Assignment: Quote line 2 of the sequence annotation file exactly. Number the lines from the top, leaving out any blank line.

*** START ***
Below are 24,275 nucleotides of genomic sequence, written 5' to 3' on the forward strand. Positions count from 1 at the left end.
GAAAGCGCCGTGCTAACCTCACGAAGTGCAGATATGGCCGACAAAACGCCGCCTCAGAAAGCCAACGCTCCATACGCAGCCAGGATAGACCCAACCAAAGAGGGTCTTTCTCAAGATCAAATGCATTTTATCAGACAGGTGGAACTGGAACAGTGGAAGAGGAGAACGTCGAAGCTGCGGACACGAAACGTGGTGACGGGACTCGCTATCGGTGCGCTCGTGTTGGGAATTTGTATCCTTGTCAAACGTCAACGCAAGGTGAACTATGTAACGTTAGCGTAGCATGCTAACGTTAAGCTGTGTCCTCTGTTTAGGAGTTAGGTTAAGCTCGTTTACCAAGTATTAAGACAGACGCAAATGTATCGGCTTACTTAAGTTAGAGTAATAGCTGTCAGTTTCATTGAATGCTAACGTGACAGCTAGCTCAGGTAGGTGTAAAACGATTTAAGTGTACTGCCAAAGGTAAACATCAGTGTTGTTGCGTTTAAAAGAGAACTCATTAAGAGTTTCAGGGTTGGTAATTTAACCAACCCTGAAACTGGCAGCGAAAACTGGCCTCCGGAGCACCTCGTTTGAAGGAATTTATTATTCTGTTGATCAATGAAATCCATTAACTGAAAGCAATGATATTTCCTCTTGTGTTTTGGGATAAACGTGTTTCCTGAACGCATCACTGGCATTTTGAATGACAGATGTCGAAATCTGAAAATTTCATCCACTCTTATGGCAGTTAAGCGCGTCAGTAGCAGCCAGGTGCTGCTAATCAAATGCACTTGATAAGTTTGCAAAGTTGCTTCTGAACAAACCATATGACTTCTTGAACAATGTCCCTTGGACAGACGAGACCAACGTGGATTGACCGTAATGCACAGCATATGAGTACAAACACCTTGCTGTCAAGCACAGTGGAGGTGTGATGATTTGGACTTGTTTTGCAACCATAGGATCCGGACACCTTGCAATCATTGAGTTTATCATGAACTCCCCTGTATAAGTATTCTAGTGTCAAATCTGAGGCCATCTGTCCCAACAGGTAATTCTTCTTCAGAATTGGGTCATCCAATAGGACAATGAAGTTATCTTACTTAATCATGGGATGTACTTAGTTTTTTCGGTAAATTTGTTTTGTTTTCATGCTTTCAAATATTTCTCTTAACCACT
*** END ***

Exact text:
GAAAGCGCCGTGCTAACCTCACGAAGTGCAGATATGGCCGACAAAACGCCGCCTCAGAAAGCCAACGCTCCATACGCAGCCAGGATAGACCCAACCAAAGAGGGTCTTTCTCAAGATCAAATGCATTTTATCAGACAGGTGGAACTGGAACAGTGGAAGAGGAGAACGTCGAAGCTGCGGACACGAAACGTGGTGACGGGACTCGCTATCGGTGCGCTCGTGTTGGGAATTTGTATCCTTGTCAAACGTCAACGCAAGGTGAACTATGTAACGTTAGCGTAGCATGCTAACGTTAAGCTGTGTCCTCTGTTTAGGAGTTAGGTTAAGCTCGTTTACCAAGTATTAAGACAGACGCAAATGTATCGGCTTACTTAAGTTAGAGTAATAGCTGTCAGTTTCATTGAATGCTAACGTGACAGCTAGCTCAGGTAGGTGTAAAACGATTTAAGTGTACTGCCAAAGGTAAACATCAGTGTTGTTGCGTTTAAAAGAGAACTCATTAAGAGTTTCAGGGTTGGTAATTTAACCAACCCTGAAACTGGCAGCGAAAACTGGCCTCCGGAGCACCTCGTTTGAAGGAATTTATTATTCTGTTGATCAATGAAATCCATTAACTGAAAGCAATGATATTTCCTCTTGTGTTTTGGGATAAACGTGTTTCCTGAACGCATCACTGGCATTTTGAATGACAGATGTCGAAATCTGAAAATTTCATCCACTCTTATGGCAGTTAAGCGCGTCAGTAGCAGCCAGGTGCTGCTAATCAAATGCACTTGATAAGTTTGCAAAGTTGCTTCTGAACAAACCATATGACTTCTTGAACAATGTCCCTTGGACAGACGAGACCAACGTGGATTGACCGTAATGCACAGCATATGAGTACAAACACCTTGCTGTCAAGCACAGTGGAGGTGTGATGATTTGGACTTGTTTTGCAACCATAGGATCCGGACACCTTGCAATCATTGAGTTTATCATGAACTCCCCTGTATAAGTATTCTAGTGTCAAATCTGAGGCCATCTGTCCCAACAGGTAATTCTTCTTCAGAATTGGGTCATCCAATAGGACAATGAAGTTATCTTACTTAATCATGGGATGTACTTAGTTTTTTCGGTAAATTTGTTTTGTTTTCATGCTTTCAAATATTTCTCTTAACCACT